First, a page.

In 2004, life looked a lot different: George W. Bush was president, Mean Girls was doing big numbers at the box office, and “Yeah!” by Usher feat. Lil Jon, and Ludacris was at the top of the charts.
15 years ago, long before the Barclays Center was home to the Brooklyn Nets, there was another major center of commerce that stole the spotlight. Yes, at the intersection of Brooklyn’s Atlantic and Flatbush Avenues, a Target was born.
Apparently, the grand opening of Target (and the Atlantic Terminal Mall) was one of the borough’s highest profile events of the summer. According to a July 2004 write-up of the event, the Downtown Brooklyn spot was one of the chain’s largest locations in the nation at the time, as well as their first “metropolitan store.” And if you were not on the list for the opening night, you were not getting inside.
Target somehow gathered an eclectic group of downtown New York “icons” of sorts and invited them to the grand opening of their first location in Brooklyn and looking back, the opening event was a peak aughts nostalgia moment.
Comedic rabble rouser Sandra Bernhard, the emcee for the evening, made some politically incorrect remarks that one absolutely could not get away with today (“Where are our Arab-American friends tonight? I see nobody of Muslim descent — that is a crying shame. There are beautiful designer Burkas around the corner, $59.99. Tell your Arab friends to come down, if they’re feeling uncomfortable, they can feel free to shop here at Target,” she said, according to the blog that wrote up the event). She was joined by friend and fellow actor Alan Cumming, and designer Isaac Mizrahi, who helmed a popular line of his own for Target at the time.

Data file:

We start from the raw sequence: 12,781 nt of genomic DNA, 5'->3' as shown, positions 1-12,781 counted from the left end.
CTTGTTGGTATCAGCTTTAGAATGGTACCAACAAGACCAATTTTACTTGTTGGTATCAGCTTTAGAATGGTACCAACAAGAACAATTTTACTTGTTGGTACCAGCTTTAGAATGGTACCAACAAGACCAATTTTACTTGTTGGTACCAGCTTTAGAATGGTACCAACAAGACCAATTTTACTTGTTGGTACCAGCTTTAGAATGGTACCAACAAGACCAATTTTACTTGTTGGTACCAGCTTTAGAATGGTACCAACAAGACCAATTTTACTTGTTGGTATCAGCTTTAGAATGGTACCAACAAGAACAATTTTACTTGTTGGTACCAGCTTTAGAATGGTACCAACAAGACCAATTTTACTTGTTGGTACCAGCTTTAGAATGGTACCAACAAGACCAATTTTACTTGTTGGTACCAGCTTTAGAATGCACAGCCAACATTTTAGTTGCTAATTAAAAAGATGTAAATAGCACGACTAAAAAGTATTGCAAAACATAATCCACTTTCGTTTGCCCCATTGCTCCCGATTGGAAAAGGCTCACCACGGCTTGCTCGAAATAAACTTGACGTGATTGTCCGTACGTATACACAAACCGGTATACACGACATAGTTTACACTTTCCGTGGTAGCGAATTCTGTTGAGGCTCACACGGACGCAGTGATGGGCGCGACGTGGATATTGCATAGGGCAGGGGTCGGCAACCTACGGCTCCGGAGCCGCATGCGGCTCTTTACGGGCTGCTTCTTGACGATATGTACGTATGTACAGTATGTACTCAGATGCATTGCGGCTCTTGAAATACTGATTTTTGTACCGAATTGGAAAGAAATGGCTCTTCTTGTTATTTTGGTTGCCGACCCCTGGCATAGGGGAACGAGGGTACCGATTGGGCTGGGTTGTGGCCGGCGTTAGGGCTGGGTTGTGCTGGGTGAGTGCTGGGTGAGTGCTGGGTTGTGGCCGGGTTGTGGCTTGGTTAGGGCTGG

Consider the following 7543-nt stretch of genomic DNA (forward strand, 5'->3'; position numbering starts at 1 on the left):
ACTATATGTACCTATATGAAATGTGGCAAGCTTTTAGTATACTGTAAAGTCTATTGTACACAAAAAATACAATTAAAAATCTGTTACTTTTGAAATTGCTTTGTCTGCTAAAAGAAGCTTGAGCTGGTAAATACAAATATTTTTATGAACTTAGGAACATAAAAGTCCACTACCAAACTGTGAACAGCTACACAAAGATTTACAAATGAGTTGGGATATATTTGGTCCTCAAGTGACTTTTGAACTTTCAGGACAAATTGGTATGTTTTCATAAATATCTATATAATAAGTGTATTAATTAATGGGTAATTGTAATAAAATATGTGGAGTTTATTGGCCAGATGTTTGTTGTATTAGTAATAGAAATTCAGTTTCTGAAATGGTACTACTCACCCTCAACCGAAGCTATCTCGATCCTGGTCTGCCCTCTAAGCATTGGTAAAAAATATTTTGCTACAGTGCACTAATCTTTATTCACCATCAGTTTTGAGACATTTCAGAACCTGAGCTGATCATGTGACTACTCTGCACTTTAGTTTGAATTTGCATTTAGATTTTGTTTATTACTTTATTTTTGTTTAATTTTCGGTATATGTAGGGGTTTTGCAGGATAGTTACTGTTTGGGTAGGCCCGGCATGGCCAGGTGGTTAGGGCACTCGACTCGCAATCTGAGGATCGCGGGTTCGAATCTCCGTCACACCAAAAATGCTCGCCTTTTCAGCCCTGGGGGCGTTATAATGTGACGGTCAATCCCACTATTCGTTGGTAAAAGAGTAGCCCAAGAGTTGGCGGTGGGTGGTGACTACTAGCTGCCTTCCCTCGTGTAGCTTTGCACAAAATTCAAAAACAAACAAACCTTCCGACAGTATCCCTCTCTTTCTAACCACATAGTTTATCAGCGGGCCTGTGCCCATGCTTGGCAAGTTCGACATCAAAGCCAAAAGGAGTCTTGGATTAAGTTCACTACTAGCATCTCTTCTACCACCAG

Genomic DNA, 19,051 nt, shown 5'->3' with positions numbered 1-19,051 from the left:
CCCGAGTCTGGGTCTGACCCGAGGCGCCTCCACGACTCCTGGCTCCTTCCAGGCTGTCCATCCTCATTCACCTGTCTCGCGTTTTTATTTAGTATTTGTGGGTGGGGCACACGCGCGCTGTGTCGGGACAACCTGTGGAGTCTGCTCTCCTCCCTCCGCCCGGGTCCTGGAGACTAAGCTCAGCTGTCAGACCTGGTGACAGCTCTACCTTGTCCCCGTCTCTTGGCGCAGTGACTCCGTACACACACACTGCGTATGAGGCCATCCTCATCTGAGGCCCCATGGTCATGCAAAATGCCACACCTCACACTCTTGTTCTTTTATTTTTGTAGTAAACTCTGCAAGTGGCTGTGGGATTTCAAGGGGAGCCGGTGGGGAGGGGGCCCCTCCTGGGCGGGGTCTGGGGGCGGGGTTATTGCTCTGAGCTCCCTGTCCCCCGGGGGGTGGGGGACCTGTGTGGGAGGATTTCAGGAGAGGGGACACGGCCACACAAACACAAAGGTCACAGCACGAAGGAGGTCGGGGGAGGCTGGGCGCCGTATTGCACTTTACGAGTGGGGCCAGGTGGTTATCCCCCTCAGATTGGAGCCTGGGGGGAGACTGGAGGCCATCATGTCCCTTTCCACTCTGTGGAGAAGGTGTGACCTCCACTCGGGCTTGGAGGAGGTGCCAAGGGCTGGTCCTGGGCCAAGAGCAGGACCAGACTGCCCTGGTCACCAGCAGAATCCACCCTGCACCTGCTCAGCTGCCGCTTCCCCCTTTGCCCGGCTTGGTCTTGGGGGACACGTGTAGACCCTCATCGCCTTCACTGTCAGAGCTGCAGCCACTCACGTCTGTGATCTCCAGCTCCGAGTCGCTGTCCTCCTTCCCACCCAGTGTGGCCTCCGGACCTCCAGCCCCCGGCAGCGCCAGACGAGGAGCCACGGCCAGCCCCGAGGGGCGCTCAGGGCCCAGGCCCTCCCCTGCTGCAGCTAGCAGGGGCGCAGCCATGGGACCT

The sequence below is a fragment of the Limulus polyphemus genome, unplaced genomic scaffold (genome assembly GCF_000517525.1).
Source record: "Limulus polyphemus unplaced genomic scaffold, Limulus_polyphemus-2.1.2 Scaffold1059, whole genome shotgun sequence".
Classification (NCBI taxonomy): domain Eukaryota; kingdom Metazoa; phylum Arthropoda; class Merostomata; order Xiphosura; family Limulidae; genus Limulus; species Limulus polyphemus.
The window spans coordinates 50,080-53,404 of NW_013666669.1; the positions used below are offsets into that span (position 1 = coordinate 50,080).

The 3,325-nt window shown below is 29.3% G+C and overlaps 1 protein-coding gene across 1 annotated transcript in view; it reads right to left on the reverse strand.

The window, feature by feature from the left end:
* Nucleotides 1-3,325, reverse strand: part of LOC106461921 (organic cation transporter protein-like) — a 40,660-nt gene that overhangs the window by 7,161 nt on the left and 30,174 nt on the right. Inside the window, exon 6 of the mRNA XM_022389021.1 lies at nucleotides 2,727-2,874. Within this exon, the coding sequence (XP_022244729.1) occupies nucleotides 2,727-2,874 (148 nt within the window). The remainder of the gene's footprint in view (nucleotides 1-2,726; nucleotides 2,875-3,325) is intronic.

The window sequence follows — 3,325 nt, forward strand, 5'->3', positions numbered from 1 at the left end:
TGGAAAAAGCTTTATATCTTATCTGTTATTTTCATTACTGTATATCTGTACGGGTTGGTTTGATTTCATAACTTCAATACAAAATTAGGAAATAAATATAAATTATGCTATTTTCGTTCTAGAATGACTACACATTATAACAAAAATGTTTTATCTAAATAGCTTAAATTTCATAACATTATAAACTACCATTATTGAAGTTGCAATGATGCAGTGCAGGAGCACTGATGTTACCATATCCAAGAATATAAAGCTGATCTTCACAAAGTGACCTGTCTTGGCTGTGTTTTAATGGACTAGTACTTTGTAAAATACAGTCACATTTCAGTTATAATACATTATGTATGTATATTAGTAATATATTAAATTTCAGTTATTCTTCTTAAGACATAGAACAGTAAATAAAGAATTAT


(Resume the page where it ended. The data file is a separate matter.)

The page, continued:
But the one moment from the event that distills the 2004 zeitgeist into one image is a photograph of Chloë Sevigny and Maggie Gyllenhaal, with Sevigny, wearing a Chanel ensemble that could be described as chic by both 2004 and 2019 standards, and Gyllenhaal wearing a Lacoste polo, big hoop earrings, a skirt that seems to have been inspired by the pattern sewn into a vintage rug, and ballet flats. It doesn’t get more mid-aughts than this.
The photo of Sevigny and Gyllenhaal went viral after a Twitter account associated with a blog called Flatbushed, which posts about historical moments that took place along Flatbush Avenue in Brooklyn, shared the image. Marissa Cooper could never.
There probably hasn’t been a more 2004 moment circulated on Twitter than this one. Sevigny was accompanied at Target by her brother, Paul, who DJ’d the event. Deanna Miller—one-time Victoria’s Secret Angel and actress with a cameo in the Lindsay Lohan classic Just My Luck (also co-starring Chris Pine)—posed with Hope the Target Dog (although it should be noted that the brand’s mascot is a bull terrier called Bullseye).
Dopo Yume (one of Sean Lennon’s many musical projects) performed. Lydia Hearst, Cynthia Rowley, Sonia Kashuk, and a co-founder of Heatherette each made an appearance. Some Coney Island Circus Sideshow carnival troupe—complete with a sword swallower—was there, too.
There really is nothing like learning about a little bit of local history. Maybe if there is one thing to take away from this Target grand opening, it’s that at least we get zeitgeist-y time capsules to look back on as cultural reference points whenever a big box chain store opens up and jumpstarts the gentrification of a neighborhood, forcing people out of their increasingly too-expensive homes. And by the way, this Target, much like the state of mind we often find ourselves in in 2019, has descended into madness, and garnered the reputation for being one of the most chaotic Target locations in the city. Weren’t we all so much happier 15 years ago?